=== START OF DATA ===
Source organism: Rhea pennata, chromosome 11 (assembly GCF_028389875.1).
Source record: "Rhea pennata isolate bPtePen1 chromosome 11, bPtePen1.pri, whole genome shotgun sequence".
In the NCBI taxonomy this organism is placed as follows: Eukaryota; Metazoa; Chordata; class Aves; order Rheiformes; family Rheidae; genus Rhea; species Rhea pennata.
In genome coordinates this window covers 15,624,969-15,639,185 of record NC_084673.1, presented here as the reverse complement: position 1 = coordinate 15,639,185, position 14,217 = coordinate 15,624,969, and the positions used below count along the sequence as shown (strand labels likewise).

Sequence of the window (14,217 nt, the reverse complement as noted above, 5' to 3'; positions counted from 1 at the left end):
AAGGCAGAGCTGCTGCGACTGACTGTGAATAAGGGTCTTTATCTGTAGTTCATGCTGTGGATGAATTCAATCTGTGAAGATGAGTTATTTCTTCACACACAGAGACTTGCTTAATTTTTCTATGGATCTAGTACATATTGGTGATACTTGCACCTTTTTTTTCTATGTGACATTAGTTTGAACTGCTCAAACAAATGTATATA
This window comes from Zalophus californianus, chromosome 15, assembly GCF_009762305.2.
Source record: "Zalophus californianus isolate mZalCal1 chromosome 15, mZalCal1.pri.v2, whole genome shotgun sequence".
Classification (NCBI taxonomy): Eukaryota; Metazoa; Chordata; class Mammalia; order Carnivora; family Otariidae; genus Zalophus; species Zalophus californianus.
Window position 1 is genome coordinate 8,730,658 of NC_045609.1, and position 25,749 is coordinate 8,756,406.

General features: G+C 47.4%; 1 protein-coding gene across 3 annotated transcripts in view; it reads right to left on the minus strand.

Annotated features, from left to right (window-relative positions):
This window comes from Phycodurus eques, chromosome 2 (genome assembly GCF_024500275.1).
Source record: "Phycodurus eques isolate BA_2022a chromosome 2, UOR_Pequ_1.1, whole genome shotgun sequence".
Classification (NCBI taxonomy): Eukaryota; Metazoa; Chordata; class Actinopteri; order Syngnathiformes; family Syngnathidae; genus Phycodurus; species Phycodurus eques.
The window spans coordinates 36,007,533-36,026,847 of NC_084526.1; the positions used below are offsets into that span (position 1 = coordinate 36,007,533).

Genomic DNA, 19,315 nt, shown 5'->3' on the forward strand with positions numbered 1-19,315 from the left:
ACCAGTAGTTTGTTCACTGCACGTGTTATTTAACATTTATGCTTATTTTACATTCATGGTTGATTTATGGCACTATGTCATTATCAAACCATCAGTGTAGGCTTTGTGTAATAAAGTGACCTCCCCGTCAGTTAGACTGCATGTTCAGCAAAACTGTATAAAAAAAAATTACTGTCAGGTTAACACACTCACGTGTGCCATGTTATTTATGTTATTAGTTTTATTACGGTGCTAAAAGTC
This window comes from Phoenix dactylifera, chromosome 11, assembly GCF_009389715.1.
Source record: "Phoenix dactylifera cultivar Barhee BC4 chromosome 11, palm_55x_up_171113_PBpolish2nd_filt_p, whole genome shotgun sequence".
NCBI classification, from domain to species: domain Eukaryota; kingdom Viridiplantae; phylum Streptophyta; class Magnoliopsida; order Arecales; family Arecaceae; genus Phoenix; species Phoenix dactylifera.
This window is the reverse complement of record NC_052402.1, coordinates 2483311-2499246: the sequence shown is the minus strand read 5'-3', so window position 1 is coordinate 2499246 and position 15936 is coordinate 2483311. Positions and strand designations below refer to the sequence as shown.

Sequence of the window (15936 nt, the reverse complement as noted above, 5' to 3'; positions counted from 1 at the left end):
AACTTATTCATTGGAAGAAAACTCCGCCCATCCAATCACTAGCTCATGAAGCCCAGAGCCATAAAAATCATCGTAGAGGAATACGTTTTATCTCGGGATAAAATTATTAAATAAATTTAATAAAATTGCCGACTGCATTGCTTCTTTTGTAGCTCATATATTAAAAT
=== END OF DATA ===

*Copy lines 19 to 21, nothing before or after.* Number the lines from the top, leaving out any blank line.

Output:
This window comes from Phoenix dactylifera, chromosome 11, assembly GCF_009389715.1.
Source record: "Phoenix dactylifera cultivar Barhee BC4 chromosome 11, palm_55x_up_171113_PBpolish2nd_filt_p, whole genome shotgun sequence".
NCBI classification, from domain to species: domain Eukaryota; kingdom Viridiplantae; phylum Streptophyta; class Magnoliopsida; order Arecales; family Arecaceae; genus Phoenix; species Phoenix dactylifera.